Alexander Buchman (1911–2003) was a young American engineer in the early 1930s when he landed in China, where he remained for almost six years. An amateur photographer, he got a job in Shanghai as a photojournalist for a foreign news agency, the China Press. He took photographs and motion pictures in Shanghai, a port city that was fast becoming a vibrant international hub for trade and finance. He returned to the US in 1939, but soon left for Mexico to visit the exiled Russian revolutionary Leon Trotsky. There, in Coyoacán, a suburb of Mexico City, over the course of five months, he took remarkably intimate photographs and motion pictures of Trotsky only months before the former Soviet leader's assassination. These unique photographs and films are the centerpiece of the Alexander H. Buchman papers at the Hoover Institution Library & Archives.

Buchman was born into an affluent family in Cleveland, Ohio, in 1911. He earned a degree in aeronautical engineering from the Case School of Applied Science in Cleveland in 1933. After graduation, he escaped the unemployment rolls of the Great Depression by moving to Asia, spending most of the next six years in Shanghai working for various foreign news agencies. This allowed him to travel around the city of Shanghai and other places in China. A camera enthusiast, he extensively photographed and filmed daily life in Shanghai, including the Japanese invasion and occupation of the city in 1937. While in China, Buchman, a self-described socialist, made a point of photographing ordinary people, especially laborers. He surreptitiously snapped pictures by using a camera hidden inside a specially designed jacket pocket whose lens peered through a buttonhole. This enabled him to capture unique glimpses of Shanghai street life in all its gritty reality. There are more than 7,000 photographs of his time in China. His movie camera recorded the carnage on August 14, 1937, when thousands of Shanghai residents were killed in an accidental bombing known as Bloody Saturday.

After Buchman returned to the US in 1939, political comrades arranged for him to visit Trotsky in Mexico in order to show him his motion picture films of Shanghai. He arrived at Trotsky's fortress-like residence in Coyoacán in November 1939 with his Leica and an 8mm Bell & Howell. He had intended to stay only long enough to show Trotsky his China films, but after inspecting the alarm system at the compound he offered to draw on his engineering expertise to improve it. After he had revamped the alarm system, he was asked to move into the house and take up guard duty. The idea appealed to him because he wanted more time to take photographs and films of Trotsky. He happened to be a good driver, so he was assigned to chauffeur Trotsky's wife Natalia on her food-shopping trips.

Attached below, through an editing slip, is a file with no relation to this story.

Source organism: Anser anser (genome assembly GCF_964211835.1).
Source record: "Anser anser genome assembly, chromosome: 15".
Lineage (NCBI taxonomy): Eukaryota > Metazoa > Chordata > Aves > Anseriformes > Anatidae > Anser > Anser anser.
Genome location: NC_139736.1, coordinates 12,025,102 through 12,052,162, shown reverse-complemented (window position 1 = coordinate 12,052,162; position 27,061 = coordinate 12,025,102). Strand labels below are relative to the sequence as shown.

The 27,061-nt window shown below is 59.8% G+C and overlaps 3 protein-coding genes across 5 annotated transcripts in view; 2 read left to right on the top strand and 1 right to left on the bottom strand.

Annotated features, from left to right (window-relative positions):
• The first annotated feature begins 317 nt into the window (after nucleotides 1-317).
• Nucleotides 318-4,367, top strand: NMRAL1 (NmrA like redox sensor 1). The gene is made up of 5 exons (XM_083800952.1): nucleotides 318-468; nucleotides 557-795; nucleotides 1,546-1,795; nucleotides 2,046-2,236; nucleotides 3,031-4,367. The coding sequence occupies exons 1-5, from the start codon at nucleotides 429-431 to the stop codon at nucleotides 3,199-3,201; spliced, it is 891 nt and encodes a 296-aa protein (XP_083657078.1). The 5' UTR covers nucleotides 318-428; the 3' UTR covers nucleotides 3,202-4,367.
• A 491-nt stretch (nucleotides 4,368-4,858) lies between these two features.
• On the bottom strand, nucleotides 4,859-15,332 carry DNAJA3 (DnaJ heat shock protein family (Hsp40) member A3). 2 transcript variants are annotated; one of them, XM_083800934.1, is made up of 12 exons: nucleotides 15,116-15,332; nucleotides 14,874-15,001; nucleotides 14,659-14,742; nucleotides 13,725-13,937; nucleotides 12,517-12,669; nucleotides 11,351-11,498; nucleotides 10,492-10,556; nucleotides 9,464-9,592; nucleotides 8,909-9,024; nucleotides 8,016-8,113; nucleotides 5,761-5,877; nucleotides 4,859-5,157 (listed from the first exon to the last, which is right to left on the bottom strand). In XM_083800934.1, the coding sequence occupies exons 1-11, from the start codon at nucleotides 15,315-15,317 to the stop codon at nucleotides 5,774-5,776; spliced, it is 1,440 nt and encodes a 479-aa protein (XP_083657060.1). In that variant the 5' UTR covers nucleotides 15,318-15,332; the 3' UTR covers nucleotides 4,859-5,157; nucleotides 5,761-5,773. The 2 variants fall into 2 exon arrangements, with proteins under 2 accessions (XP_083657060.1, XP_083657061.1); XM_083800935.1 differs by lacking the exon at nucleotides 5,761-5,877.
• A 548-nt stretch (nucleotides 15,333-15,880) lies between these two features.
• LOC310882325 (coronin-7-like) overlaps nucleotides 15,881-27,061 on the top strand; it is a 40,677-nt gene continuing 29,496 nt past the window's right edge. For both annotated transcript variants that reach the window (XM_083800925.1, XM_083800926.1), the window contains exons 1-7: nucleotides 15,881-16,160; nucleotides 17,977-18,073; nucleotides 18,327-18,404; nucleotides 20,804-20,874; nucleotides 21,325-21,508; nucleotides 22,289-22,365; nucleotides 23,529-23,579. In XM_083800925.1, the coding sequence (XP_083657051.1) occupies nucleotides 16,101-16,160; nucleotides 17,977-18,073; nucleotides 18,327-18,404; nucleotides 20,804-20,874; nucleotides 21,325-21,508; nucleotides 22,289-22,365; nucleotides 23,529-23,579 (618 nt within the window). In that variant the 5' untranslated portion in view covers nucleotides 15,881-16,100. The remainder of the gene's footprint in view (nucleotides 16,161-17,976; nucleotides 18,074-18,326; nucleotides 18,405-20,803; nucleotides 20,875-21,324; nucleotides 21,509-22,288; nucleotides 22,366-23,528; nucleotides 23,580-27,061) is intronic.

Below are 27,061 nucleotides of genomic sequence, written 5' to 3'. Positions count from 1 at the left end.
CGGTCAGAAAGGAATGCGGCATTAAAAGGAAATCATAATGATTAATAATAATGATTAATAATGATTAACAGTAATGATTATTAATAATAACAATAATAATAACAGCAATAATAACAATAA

As a member of Trotsky's entourage, he took approximately 800 black-and-white and color photographs and some fifty-five minutes of moving images. These motion pictures were largely unknown until they were broadcast on British television in 1990 as part of a program called "Trotsky's Home Movies." Buchman's cameras recorded Trotsky deep-sea fishing, cactus hunting, and picnicking with his wife and bodyguards, and captured scenes of the former Soviet War Commissar and founder of the Red Army feeding his rabbits and chickens, part of his daily routine and his principal form of exercise. In January 1940, when the burgeoning bunny population was transferred to new three-decker cages, Buchman's Bell & Howell captured the moment, as Trotsky gently delivered the docile creatures to their new quarters.

The entire collection of Buchman's photographic nitrate film negatives is fully digitized and available on the Hoover Institution Library & Archives Digital Collections website. The Buchman collection also includes video and sound recordings, biographical materials, and correspondence illuminating Trotsky's life in his Mexico redoubt. The photographic negatives taken during Buchman's six years in China (1933–39) include rare images of H. H. Kung, a prominent Chinese banker and politician and the brother-in-law and a confidant of Chiang Kai-shek. Also discovered in the collection are images of Anna May Wong, a Hollywood film star who will be the first Asian American featured on US currency. The Mexico photos (1939–40) include images of Diego Rivera at home painting at his easel.

Bertrand Patenaude, Hoover research fellow and author of Trotsky: Downfall of a Revolutionary (HarperCollins, 2009), remarks about the collection, “Alexander Buchman’s rare and remarkable photographs and motion pictures, a dazzling resource for researchers in many fields, illuminate two very different slices of 20th-century history.”

Spencer Zidarich, digital imaging manager, digitized Buchman's photo negatives and described the experience as “watching a quick moving slideshow or a really slow movie…There are a lot of gems in the collection. He [Buchman] had a really interesting eye for portraiture.”

Spencer Zidarich sitting by the high-resolution camera system
Spencer Zidarich sitting by the high-resolution camera system Spencer Zidarich used a high-resolution camera system to digitize Buchman’s photo negatives.

Selected Images

Scroll through selected digitized photo negatives from the Alexander H. Buchman papers below.

Crowd of people in Shanghai city streets. Digitized black and white photo negatives.
General Shanghai scenes. (Sleeve 22,
Leon Trotsky holding a fishing pole seated on a boat. Digitized black and white photo negatives.
Leon Trotsky on a fishing trip. (Sleeve 14 (510-548),
Leon Trotsky holding a bunny rabbit and standing next to a box of more bunnies. Digitized black and white photo negatives.
Leon Trotsky caring for bunny rabbits. (Sleeve 2 (41-79),
Anna May Wong posing for a portrait in front of a backdrop. Digitized black and white photo negatives.
Anna May Wong. (Sleeve 48,
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